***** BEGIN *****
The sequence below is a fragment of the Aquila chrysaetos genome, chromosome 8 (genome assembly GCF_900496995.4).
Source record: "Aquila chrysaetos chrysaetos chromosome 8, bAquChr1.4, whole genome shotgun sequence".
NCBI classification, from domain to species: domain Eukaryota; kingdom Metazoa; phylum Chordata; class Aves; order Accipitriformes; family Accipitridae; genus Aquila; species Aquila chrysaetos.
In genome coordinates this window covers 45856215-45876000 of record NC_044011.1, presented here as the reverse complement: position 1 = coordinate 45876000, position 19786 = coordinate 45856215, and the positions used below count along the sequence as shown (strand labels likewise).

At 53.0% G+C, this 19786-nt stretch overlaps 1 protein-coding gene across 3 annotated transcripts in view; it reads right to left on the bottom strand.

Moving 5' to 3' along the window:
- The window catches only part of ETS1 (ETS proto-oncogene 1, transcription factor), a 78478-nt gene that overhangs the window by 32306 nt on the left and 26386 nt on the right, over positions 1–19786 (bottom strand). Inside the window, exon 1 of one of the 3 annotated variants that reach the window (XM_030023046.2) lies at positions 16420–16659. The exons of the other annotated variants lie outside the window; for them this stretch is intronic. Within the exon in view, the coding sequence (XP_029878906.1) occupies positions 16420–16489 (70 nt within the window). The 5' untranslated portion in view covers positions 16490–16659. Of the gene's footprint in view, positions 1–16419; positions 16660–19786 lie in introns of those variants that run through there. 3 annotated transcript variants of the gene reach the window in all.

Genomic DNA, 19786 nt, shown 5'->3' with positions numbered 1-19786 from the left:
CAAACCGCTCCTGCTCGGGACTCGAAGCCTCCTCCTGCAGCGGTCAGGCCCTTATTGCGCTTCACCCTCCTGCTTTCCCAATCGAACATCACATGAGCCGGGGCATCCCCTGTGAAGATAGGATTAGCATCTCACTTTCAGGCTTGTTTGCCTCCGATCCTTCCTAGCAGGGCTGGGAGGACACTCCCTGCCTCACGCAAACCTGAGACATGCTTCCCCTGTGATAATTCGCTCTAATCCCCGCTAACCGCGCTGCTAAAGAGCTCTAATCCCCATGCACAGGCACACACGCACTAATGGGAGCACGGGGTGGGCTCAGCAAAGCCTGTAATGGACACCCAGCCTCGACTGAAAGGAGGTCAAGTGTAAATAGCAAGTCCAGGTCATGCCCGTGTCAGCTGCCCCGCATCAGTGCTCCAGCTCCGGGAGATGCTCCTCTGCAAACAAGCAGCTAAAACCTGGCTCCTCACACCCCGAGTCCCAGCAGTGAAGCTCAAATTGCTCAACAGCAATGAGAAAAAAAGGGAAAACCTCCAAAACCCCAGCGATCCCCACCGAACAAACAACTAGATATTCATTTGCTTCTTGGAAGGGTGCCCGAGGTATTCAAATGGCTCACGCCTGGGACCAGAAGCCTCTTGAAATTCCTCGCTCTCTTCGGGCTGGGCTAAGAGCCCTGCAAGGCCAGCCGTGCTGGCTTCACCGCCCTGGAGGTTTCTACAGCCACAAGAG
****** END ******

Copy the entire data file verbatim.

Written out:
The sequence below is a fragment of the Aquila chrysaetos genome, chromosome 8 (genome assembly GCF_900496995.4).
Source record: "Aquila chrysaetos chrysaetos chromosome 8, bAquChr1.4, whole genome shotgun sequence".
NCBI classification, from domain to species: domain Eukaryota; kingdom Metazoa; phylum Chordata; class Aves; order Accipitriformes; family Accipitridae; genus Aquila; species Aquila chrysaetos.
In genome coordinates this window covers 45856215-45876000 of record NC_044011.1, presented here as the reverse complement: position 1 = coordinate 45876000, position 19786 = coordinate 45856215, and the positions used below count along the sequence as shown (strand labels likewise).

At 53.0% G+C, this 19786-nt stretch overlaps 1 protein-coding gene across 3 annotated transcripts in view; it reads right to left on the bottom strand.

Moving 5' to 3' along the window:
- The window catches only part of ETS1 (ETS proto-oncogene 1, transcription factor), a 78478-nt gene that overhangs the window by 32306 nt on the left and 26386 nt on the right, over positions 1–19786 (bottom strand). Inside the window, exon 1 of one of the 3 annotated variants that reach the window (XM_030023046.2) lies at positions 16420–16659. The exons of the other annotated variants lie outside the window; for them this stretch is intronic. Within the exon in view, the coding sequence (XP_029878906.1) occupies positions 16420–16489 (70 nt within the window). The 5' untranslated portion in view covers positions 16490–16659. Of the gene's footprint in view, positions 1–16419; positions 16660–19786 lie in introns of those variants that run through there. 3 annotated transcript variants of the gene reach the window in all.

Genomic DNA, 19786 nt, shown 5'->3' with positions numbered 1-19786 from the left:
CAAACCGCTCCTGCTCGGGACTCGAAGCCTCCTCCTGCAGCGGTCAGGCCCTTATTGCGCTTCACCCTCCTGCTTTCCCAATCGAACATCACATGAGCCGGGGCATCCCCTGTGAAGATAGGATTAGCATCTCACTTTCAGGCTTGTTTGCCTCCGATCCTTCCTAGCAGGGCTGGGAGGACACTCCCTGCCTCACGCAAACCTGAGACATGCTTCCCCTGTGATAATTCGCTCTAATCCCCGCTAACCGCGCTGCTAAAGAGCTCTAATCCCCATGCACAGGCACACACGCACTAATGGGAGCACGGGGTGGGCTCAGCAAAGCCTGTAATGGACACCCAGCCTCGACTGAAAGGAGGTCAAGTGTAAATAGCAAGTCCAGGTCATGCCCGTGTCAGCTGCCCCGCATCAGTGCTCCAGCTCCGGGAGATGCTCCTCTGCAAACAAGCAGCTAAAACCTGGCTCCTCACACCCCGAGTCCCAGCAGTGAAGCTCAAATTGCTCAACAGCAATGAGAAAAAAAGGGAAAACCTCCAAAACCCCAGCGATCCCCACCGAACAAACAACTAGATATTCATTTGCTTCTTGGAAGGGTGCCCGAGGTATTCAAATGGCTCACGCCTGGGACCAGAAGCCTCTTGAAATTCCTCGCTCTCTTCGGGCTGGGCTAAGAGCCCTGCAAGGCCAGCCGTGCTGGCTTCACCGCCCTGGAGGTTTCTACAGCCACAAGAG